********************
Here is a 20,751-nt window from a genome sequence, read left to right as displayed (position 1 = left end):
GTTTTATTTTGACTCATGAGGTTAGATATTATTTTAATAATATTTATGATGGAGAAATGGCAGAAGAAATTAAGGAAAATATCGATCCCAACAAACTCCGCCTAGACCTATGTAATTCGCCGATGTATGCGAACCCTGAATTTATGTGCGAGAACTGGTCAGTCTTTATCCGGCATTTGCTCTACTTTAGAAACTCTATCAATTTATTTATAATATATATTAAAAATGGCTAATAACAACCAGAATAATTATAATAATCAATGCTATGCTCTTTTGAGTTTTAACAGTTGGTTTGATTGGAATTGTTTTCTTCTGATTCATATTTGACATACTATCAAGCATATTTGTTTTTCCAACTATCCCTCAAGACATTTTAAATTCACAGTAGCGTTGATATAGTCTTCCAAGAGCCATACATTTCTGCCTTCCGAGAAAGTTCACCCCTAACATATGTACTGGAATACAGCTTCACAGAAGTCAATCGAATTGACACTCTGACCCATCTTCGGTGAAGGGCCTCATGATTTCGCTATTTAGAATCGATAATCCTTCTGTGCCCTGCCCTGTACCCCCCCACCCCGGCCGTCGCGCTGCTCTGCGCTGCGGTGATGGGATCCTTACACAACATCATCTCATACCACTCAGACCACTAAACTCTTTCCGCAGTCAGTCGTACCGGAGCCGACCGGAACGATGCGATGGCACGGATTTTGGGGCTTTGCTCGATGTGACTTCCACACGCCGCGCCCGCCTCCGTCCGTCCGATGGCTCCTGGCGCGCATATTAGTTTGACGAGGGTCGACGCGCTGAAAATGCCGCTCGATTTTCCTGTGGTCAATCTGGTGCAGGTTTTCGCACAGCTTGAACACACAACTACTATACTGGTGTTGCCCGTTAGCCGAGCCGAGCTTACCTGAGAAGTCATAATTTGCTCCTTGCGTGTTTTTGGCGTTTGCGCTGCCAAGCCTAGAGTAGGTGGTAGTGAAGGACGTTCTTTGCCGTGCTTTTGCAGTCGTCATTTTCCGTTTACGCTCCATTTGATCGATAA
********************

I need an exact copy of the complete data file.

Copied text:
Here is a 20,751-nt window from a genome sequence, read left to right as displayed (position 1 = left end):
GTTTTATTTTGACTCATGAGGTTAGATATTATTTTAATAATATTTATGATGGAGAAATGGCAGAAGAAATTAAGGAAAATATCGATCCCAACAAACTCCGCCTAGACCTATGTAATTCGCCGATGTATGCGAACCCTGAATTTATGTGCGAGAACTGGTCAGTCTTTATCCGGCATTTGCTCTACTTTAGAAACTCTATCAATTTATTTATAATATATATTAAAAATGGCTAATAACAACCAGAATAATTATAATAATCAATGCTATGCTCTTTTGAGTTTTAACAGTTGGTTTGATTGGAATTGTTTTCTTCTGATTCATATTTGACATACTATCAAGCATATTTGTTTTTCCAACTATCCCTCAAGACATTTTAAATTCACAGTAGCGTTGATATAGTCTTCCAAGAGCCATACATTTCTGCCTTCCGAGAAAGTTCACCCCTAACATATGTACTGGAATACAGCTTCACAGAAGTCAATCGAATTGACACTCTGACCCATCTTCGGTGAAGGGCCTCATGATTTCGCTATTTAGAATCGATAATCCTTCTGTGCCCTGCCCTGTACCCCCCCACCCCGGCCGTCGCGCTGCTCTGCGCTGCGGTGATGGGATCCTTACACAACATCATCTCATACCACTCAGACCACTAAACTCTTTCCGCAGTCAGTCGTACCGGAGCCGACCGGAACGATGCGATGGCACGGATTTTGGGGCTTTGCTCGATGTGACTTCCACACGCCGCGCCCGCCTCCGTCCGTCCGATGGCTCCTGGCGCGCATATTAGTTTGACGAGGGTCGACGCGCTGAAAATGCCGCTCGATTTTCCTGTGGTCAATCTGGTGCAGGTTTTCGCACAGCTTGAACACACAACTACTATACTGGTGTTGCCCGTTAGCCGAGCCGAGCTTACCTGAGAAGTCATAATTTGCTCCTTGCGTGTTTTTGGCGTTTGCGCTGCCAAGCCTAGAGTAGGTGGTAGTGAAGGACGTTCTTTGCCGTGCTTTTGCAGTCGTCATTTTCCGTTTACGCTCCATTTGATCGATAA